Any claim of functional safety for a component, subsystem or system should be independently certified to one of the recognized functional safety standards. A certified product can then be claimed to be Functionally Safe to a particular Safety Integrity Level or a Performance Level in a specific range of applications: the certificate is provided to the customers with a test report describing the scope and limits of performance.
An important element of functional safety certification is on-going surveillance by the certification agency. This follow-up surveillance ensures that that product, sub-system, or system is still being manufactured in accordance with what was originally certified for functional safety. Follow-up surveillance may occur as various frequencies depending on the certification agency, but will typically look at the product’s hardware, software, as well as the manufacturer’s ongoing compliance of functional safety management systems.
The principles underpinning functional safety were developed in the military, nuclear and aerospace industries, and then taken up by rail transport, process and control industries developing sector specific standards. Functional safety standards are applied across all industry sectors dealing with safety critical requirements. Thousands of products and processes meet the standards based on IEC 61508: from bathroom showers, automotive safety products, medical devices, sensors, actuators, diving equipment, Process Controllers and their integration to ships, aircraft and major plant.
In Europe, functional safety certification is supported by a well-developed infrastructure. The CASS Scheme is the primary method by which products are certified to IEC EN 61508 and related standards, through accredited quality auditors. It is possible to certify both products and processes that manage the life-cycle of the product, (in which case, the company certified would then issue a certificate of conformity to that certification in respect of its relevant products).
The US FAA have similar functional safety certification processes, in the form of US RTCA DO-178B for software and DO-254 for hardware, which is applied throughout the aerospace industry.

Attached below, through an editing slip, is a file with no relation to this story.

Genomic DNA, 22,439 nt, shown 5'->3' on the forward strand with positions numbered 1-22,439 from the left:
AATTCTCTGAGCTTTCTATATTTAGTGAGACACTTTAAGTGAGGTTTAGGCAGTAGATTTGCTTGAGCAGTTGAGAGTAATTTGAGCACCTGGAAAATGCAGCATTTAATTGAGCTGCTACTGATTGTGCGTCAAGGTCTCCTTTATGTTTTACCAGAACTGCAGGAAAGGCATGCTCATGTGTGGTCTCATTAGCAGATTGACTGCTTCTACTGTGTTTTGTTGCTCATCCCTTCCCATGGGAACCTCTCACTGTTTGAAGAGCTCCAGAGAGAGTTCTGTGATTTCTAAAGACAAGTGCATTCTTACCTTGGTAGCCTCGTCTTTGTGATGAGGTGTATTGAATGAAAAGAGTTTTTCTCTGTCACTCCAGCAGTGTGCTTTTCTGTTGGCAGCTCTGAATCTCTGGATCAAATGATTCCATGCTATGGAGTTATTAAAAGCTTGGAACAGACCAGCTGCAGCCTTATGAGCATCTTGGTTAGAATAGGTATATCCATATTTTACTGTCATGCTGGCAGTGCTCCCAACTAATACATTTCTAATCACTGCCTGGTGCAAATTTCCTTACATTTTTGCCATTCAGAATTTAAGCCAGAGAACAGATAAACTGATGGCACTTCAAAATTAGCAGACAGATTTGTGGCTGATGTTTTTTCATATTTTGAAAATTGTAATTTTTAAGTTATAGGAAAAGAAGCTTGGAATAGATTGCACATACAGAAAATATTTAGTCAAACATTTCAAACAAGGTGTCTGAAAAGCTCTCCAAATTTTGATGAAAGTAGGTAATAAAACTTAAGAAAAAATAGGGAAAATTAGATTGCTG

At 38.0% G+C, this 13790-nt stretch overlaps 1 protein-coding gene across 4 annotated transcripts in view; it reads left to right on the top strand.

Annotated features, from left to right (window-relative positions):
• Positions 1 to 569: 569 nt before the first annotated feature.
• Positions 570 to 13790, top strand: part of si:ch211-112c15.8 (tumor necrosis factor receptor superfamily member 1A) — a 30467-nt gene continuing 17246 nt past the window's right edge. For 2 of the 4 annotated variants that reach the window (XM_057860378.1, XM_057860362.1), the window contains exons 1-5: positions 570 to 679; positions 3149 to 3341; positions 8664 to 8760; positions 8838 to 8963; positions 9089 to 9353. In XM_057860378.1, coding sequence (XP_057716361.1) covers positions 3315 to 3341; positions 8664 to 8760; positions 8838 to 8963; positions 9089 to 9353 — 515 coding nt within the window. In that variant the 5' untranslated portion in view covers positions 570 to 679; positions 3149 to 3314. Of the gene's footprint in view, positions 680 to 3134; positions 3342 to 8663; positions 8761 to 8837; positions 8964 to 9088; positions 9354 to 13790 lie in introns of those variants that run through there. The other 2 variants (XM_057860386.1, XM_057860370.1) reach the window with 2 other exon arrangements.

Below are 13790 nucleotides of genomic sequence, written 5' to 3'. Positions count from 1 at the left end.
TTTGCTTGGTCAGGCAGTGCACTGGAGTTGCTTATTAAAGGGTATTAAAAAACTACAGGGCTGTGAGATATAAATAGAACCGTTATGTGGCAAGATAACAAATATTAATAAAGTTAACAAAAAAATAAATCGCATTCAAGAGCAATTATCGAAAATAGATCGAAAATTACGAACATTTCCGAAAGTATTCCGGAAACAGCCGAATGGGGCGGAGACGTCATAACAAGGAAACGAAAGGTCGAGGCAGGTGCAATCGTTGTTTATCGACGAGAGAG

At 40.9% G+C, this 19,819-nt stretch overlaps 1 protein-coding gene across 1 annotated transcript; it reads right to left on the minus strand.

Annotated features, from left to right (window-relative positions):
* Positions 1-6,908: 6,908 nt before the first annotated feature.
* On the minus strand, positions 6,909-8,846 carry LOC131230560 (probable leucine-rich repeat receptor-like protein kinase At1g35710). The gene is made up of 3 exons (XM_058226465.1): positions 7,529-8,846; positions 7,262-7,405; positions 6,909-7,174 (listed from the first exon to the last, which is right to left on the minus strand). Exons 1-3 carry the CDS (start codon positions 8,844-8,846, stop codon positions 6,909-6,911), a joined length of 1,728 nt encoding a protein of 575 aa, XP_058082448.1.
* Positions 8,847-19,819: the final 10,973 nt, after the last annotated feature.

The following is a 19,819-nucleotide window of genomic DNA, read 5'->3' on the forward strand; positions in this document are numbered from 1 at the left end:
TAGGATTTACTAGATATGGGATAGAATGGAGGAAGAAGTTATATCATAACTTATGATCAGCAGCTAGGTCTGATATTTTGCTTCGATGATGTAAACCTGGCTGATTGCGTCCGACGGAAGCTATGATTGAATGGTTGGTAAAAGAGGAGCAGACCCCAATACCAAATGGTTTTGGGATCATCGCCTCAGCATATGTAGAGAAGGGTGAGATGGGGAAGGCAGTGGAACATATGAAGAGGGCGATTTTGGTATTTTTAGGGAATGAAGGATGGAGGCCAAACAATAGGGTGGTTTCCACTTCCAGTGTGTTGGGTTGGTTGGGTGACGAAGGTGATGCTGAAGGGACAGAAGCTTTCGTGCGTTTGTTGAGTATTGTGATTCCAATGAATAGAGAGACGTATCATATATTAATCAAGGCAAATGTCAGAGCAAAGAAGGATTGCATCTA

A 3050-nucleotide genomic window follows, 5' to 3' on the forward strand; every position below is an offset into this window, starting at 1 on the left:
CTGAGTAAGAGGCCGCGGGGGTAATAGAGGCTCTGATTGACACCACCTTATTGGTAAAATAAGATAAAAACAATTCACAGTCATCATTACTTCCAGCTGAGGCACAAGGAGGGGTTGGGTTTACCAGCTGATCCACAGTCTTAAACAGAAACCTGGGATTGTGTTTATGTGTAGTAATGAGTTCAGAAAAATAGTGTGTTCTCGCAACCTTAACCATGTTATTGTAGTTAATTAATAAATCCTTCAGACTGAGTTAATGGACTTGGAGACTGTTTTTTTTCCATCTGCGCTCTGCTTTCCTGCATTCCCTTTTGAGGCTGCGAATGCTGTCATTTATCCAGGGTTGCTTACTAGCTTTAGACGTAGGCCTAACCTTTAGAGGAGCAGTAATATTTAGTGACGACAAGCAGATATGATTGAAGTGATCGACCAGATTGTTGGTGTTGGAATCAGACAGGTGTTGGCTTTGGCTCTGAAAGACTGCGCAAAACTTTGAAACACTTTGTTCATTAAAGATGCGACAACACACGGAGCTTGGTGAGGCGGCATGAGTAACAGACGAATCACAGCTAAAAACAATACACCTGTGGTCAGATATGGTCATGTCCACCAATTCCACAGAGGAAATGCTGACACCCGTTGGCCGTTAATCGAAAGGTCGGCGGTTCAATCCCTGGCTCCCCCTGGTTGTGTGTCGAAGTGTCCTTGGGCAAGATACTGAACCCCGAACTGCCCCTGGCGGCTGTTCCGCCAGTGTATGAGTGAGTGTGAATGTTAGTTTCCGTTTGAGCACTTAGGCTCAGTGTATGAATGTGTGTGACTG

In the USA, NASA developed an infrastructure for safety critical systems adopted widely by industry, both in North America and elsewhere, with a standard, supported by guidelines. The NASA standard and guidelines are built on ISO 12207, which is a software practice standard rather than a safety critical standard, hence the extensive nature of the documentation NASA has been obliged to add, compared to using a purpose designed standard such as EN 61508 with the CASS Templates. A certification process for systems developed in accord with the NASA guidelines exists.
Modern E/E/PS medical devices are being certified to 510(k) on the basis of the industry sector specific IEC EN 62304 standard, based on IEC EN 61508 concepts.
The automotive industry, has developed ISO 26262 Road Vehicles Functional Safety Standard based on IEC 61508. The certification of those systems ensures the compliance with the relevant regulations and helps to protect the public. The ATEX Directive has also adopted a functional safety standard, it is BS EN 50495:2010 ‘Safety devices required for the safe functioning of equipment with respect to explosion risks’ covers safety related devices such as purge controllers and Ex e motor circuit breakers. It is applied by Notified Bodies under the ATEX Directive. The standard ISO 26262 particularly addresses the automotive development cycle. It is a multi-part standard defining requirements and providing guidelines for achieving functional safety in E/E systems installed in series production passenger cars. The standard ISO 26262 is considered a best practice framework for achieving automotive functional safety. The compliance process usually takes time as employees need to be trained in order to develop the expected competences.